Bopping you with the rubber hammer: This is when the doctor taps your knee and your leg swings up without you doing anything. It's a funny part of the exam, but there's a good reason for it. This tests how well your nerves are carrying messages in your body. When your reflexes respond to the hammer, the doctor knows your nerves can do the important job they have — carrying messages from the brain and spinal cord that tell your body what to do.
Feeling around your belly: There's a lot of important stuff in your belly — from your stomach to your intestines and liver. Doctors know how healthy bellies should feel and they want to make sure yours feels just right.
Genital exam: This one might make you feel a little uncomfortable, so it can help if your mom or dad is with you during the exam. Your private parts — the vagina if you're a girl and the penis and testicles if you are a boy — are important body parts. Just like other parts of your body, your doctor will want to make sure there aren't any problems. Changes in these areas, such as growing hair, are signs that show you're progressing toward puberty.
Spine check: Your spinal column is a series of bones along the middle of your back. The spine should be straight. But sometimes, a kid's spine has a curve and some curves are called scoliosis. Small curves usually cause no problems, but for larger curves you may need to get an X-ray or see an orthopedic doctor who specializes in the treatment of scoliosis.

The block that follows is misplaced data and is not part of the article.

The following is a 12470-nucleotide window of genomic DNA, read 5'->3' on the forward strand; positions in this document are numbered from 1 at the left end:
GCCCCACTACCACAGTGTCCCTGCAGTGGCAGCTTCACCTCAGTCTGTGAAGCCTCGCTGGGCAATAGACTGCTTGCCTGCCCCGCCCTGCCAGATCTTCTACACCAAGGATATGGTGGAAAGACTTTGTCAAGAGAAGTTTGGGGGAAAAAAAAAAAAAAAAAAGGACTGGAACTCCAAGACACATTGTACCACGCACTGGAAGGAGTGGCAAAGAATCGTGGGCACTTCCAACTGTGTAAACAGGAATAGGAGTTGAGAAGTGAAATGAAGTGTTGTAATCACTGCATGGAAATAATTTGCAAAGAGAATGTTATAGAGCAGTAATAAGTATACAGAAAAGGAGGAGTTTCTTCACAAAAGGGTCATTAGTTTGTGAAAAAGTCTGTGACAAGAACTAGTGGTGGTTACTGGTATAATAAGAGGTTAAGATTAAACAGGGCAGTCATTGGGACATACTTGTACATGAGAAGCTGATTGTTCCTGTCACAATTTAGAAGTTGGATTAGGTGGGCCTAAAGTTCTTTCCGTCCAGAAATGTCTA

Remember all those shots you got before kindergarten? Shots (or immunizations) protect against diseases such as diphtheria, tetanus, polio, hepatitis, and measles — just to name a few.
Kids might worry about needing a shot every time they go to the doctor, but the truth is that kids don't need many shots after they're old enough to go to school. You will need a tetanus booster, usually when you are about 12 years old, or sometimes sooner if you get a deep or dirty wound. An annual flu shot is also recommended, especially for kids who have medical conditions (like asthma) that make them more likely to have health problems if they get the flu.
A lot of doctors leave time at the end of a checkup for questions. Your mom or dad may want to know how much milk you should be drinking, if it's safe for you to try a certain sport, or when you'll be old enough to stay home alone. These are all important questions and doctors can give parents good advice.
The doctor might have some information to share with you, too. For instance, if summer is on the way, the doctor may want to remind you and your parent about safety issues, such as wearing bike helmets, swimming only with adult supervision, and wearing sunscreen.
Don't forget that you can ask questions, too. Even if you feel a little funny or embarrassed, go ahead and ask your question. Doctors have heard it all and you may be surprised to learn that many other kids have asked the same question. By asking questions you'll learn more about the way your body works and how you can take care of something very important — your health!
Reviewed by: Steven Dowshen, MD
Date reviewed: May 2013